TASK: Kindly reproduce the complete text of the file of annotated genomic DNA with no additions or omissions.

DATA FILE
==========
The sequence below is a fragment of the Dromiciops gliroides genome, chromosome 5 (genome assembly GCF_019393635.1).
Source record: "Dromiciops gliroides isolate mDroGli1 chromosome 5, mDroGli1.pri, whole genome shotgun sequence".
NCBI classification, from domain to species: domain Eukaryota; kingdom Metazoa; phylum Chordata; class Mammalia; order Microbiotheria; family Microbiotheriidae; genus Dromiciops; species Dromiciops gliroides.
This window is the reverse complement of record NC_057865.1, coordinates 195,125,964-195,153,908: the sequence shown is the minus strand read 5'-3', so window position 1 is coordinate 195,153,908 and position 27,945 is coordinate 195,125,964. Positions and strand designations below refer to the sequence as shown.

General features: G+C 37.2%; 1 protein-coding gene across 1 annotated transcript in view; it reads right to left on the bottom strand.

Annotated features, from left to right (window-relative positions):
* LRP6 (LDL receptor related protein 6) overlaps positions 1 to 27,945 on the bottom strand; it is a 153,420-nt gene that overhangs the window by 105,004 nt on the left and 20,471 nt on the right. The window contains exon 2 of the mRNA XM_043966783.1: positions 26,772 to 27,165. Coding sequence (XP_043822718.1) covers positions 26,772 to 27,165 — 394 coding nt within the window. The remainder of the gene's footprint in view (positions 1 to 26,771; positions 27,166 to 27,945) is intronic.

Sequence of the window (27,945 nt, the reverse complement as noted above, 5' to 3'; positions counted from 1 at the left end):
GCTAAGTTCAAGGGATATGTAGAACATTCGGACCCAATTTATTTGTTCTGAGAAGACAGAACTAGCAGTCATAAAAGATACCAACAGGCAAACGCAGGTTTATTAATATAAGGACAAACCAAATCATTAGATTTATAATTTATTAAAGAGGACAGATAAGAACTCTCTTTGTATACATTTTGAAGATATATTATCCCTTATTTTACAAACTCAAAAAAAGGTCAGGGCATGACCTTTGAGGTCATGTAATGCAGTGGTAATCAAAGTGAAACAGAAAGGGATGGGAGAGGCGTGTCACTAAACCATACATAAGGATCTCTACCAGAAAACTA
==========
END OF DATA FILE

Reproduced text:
The sequence below is a fragment of the Dromiciops gliroides genome, chromosome 5 (genome assembly GCF_019393635.1).
Source record: "Dromiciops gliroides isolate mDroGli1 chromosome 5, mDroGli1.pri, whole genome shotgun sequence".
NCBI classification, from domain to species: domain Eukaryota; kingdom Metazoa; phylum Chordata; class Mammalia; order Microbiotheria; family Microbiotheriidae; genus Dromiciops; species Dromiciops gliroides.
This window is the reverse complement of record NC_057865.1, coordinates 195,125,964-195,153,908: the sequence shown is the minus strand read 5'-3', so window position 1 is coordinate 195,153,908 and position 27,945 is coordinate 195,125,964. Positions and strand designations below refer to the sequence as shown.

General features: G+C 37.2%; 1 protein-coding gene across 1 annotated transcript in view; it reads right to left on the bottom strand.

Annotated features, from left to right (window-relative positions):
* LRP6 (LDL receptor related protein 6) overlaps positions 1 to 27,945 on the bottom strand; it is a 153,420-nt gene that overhangs the window by 105,004 nt on the left and 20,471 nt on the right. The window contains exon 2 of the mRNA XM_043966783.1: positions 26,772 to 27,165. Coding sequence (XP_043822718.1) covers positions 26,772 to 27,165 — 394 coding nt within the window. The remainder of the gene's footprint in view (positions 1 to 26,771; positions 27,166 to 27,945) is intronic.

Sequence of the window (27,945 nt, the reverse complement as noted above, 5' to 3'; positions counted from 1 at the left end):
GCTAAGTTCAAGGGATATGTAGAACATTCGGACCCAATTTATTTGTTCTGAGAAGACAGAACTAGCAGTCATAAAAGATACCAACAGGCAAACGCAGGTTTATTAATATAAGGACAAACCAAATCATTAGATTTATAATTTATTAAAGAGGACAGATAAGAACTCTCTTTGTATACATTTTGAAGATATATTATCCCTTATTTTACAAACTCAAAAAAAGGTCAGGGCATGACCTTTGAGGTCATGTAATGCAGTGGTAATCAAAGTGAAACAGAAAGGGATGGGAGAGGCGTGTCACTAAACCATACATAAGGATCTCTACCAGAAAACTA